Big data and machine learning can transform how we handle dispute resolution and may do wonders
Technology is transforming many aspects of peoples lives. The legal sector too has witnessed changes globally with disruptive technology generating greater accountability and reducing duration of litigation.
Since the COVID-19 pandemic, India too has moved to virtual courts with excellent services. However, application of disruptive technology may do wonders. The Supreme Court recently observed inter alia that there cannot be a refusal to part ways from old practices especially when they have outlived their purpose.
Technology facilitates the digitisation of data and integration of various data repositories some physical and some digital which in the aggregate may constitute a treasure trove of information. The Community Justice and Tribunals System )CJTS), the concept of Future Courts enhancing data analytics capabilities of Data Analytics and Research Department (DARD) in Singapore and Online Dispute Resolution (ODR) in the United Kingdom are a few examples. In Brazil, a number of courts have already made the jump from traditional lawsuits to digital disputes with some studying the potential for artificial intelligence.
Big data and machine learning can transform how we handle dispute resolution.
The key is in making sense of all that data and gleaning actionable insights in a way which translate meaningfully into improved processes and better services for our court users. Assessing the benefits against the costs of exploring and exploiting new technologies including artificial intelligence-based prediction systems or legal information retrieval systems blockchain ledger technologies and other nascent technologies may have applications to judicial work.
It is imperative to employ more sophisticated data analytics techniques to better forecast caseloads to enable early resource planning for effective case management which may help state and local courts in India responsible for handling much of the nations judicial caseload.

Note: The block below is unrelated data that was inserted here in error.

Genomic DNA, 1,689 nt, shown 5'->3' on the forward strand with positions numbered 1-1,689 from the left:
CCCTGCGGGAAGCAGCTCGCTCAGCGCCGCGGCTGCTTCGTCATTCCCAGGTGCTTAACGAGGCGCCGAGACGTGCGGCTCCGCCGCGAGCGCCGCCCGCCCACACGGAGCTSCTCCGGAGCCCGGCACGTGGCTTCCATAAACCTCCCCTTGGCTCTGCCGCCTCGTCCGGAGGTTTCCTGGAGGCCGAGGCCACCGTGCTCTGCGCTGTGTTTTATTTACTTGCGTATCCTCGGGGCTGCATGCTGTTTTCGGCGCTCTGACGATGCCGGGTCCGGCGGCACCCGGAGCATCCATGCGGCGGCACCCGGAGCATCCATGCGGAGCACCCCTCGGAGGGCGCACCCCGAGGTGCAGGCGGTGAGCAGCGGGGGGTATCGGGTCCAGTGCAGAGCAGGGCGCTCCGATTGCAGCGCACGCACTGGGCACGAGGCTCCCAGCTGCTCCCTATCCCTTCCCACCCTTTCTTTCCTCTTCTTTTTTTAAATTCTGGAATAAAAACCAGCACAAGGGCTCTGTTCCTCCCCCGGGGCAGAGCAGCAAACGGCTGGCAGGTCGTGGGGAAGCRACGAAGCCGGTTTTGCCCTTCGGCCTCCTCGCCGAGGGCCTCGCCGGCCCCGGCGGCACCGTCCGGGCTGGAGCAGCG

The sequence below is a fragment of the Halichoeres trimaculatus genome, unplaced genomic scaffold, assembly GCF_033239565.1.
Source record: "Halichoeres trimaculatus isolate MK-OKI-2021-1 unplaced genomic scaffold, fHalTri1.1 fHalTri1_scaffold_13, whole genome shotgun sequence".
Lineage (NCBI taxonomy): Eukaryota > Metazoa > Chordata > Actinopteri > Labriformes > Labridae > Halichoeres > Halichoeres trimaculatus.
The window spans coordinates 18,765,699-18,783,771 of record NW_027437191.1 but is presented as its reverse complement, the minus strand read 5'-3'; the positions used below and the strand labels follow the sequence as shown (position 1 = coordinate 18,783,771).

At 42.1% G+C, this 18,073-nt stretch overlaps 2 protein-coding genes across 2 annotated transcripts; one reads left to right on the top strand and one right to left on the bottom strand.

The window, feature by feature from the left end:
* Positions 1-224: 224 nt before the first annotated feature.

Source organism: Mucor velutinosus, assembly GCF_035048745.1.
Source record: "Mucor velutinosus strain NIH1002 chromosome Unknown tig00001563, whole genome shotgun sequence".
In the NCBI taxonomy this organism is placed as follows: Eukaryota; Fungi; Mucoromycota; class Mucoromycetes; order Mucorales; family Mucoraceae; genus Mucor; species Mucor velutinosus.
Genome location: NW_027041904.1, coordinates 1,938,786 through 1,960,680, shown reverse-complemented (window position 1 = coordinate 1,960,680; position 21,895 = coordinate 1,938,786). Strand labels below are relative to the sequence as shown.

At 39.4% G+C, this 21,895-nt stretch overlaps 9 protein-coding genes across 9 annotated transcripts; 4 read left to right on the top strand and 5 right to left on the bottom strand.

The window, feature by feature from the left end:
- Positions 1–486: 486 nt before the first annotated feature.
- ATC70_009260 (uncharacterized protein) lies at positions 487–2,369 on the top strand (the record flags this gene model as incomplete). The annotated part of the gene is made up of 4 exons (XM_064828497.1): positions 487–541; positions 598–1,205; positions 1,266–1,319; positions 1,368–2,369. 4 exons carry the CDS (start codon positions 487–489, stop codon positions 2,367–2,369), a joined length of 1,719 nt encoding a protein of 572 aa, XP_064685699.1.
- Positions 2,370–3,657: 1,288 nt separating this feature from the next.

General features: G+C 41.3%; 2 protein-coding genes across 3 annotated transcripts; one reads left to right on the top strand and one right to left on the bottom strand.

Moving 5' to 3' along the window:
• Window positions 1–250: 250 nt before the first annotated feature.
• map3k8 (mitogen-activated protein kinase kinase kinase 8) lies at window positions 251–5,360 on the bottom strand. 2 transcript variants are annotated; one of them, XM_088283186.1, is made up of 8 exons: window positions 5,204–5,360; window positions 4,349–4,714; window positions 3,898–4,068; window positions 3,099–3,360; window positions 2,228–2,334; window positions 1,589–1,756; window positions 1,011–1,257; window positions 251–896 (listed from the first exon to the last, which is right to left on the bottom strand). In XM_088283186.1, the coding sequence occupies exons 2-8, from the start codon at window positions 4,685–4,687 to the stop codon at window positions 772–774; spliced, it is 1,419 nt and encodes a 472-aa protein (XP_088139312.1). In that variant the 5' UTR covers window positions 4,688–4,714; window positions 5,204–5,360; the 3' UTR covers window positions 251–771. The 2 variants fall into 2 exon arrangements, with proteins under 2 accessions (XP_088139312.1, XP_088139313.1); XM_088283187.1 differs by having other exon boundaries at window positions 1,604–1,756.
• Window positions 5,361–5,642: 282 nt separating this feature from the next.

Technology will continue to advance as will the commercialisation of law in ways which will affect the conduct of litigation with our court operations witnessing more self-represented litigants choosing navigation of court processes on their own. With these longterm trends in mind the three aspects that may need to be emphasised are (i) provision for excellent court services (ii) court processes enhancement and (iii) stakeholder engagement and knowledge sharing.
As far as provision of excellent court services is concerned there is value in providing more holistic court services by tapping on specialist knowledge in other domains such as social services and psychology. Technology needs to be enabled for the improvement of court services increasing both the accessibility and responsiveness of the services we provide.
Two key enduring aspects of an effective and accessible justice system, affordability and efficiency, need to be the mantra. As efficiency is inextricably linked to the complexity of court processes simplifying our procedures to ensure more convenience and less time-consuming may help. As technology will be a pivotal driver for enhancing access to justice in the time ahead India may need to collaborate closely with the innovation teams across the world to explore more transformative efforts and harness technology judiciously coupled with collaborating actively with our community stakeholders to achieve a more integrated justice system and providing better holistic outcomes for our court users.
Even as we recognise the tremendous potential of artificial intelligence (AI) we should ensure that AI applications which we implement are both “accessible” and “inclusive”. Less tech-savvy or tech-enabled court users in particular should continue to be assisted as they navigate the justice system.
In the delivery of justice human experience empathy and common-sense reasoning play a critical role.
Thus the continuous evaluation and improvement of existing practices and processes must be an essential undertaking coupled with a strategy map for an adaptive and future ready workforce to deliver excellent court services.
The digital revolution in India is high compared to leading countries across the world. It is therefore imperative that officers in the legal system are further attuned to the advanced technology-driven environment in which they operate.
A strategy needs to be developed to enable the state and local courts to harness technology and transform processes in tandem with the evolving digital environment India needs to adopt a two-pronged strategy to first equip the courts workforce with digital skills and enhance knowledge of digital technology and second to provide resources to apply the skills learnt.
Surjith Karthikeyan is an Indian Economic Service 2010 Officer The views expressed are personal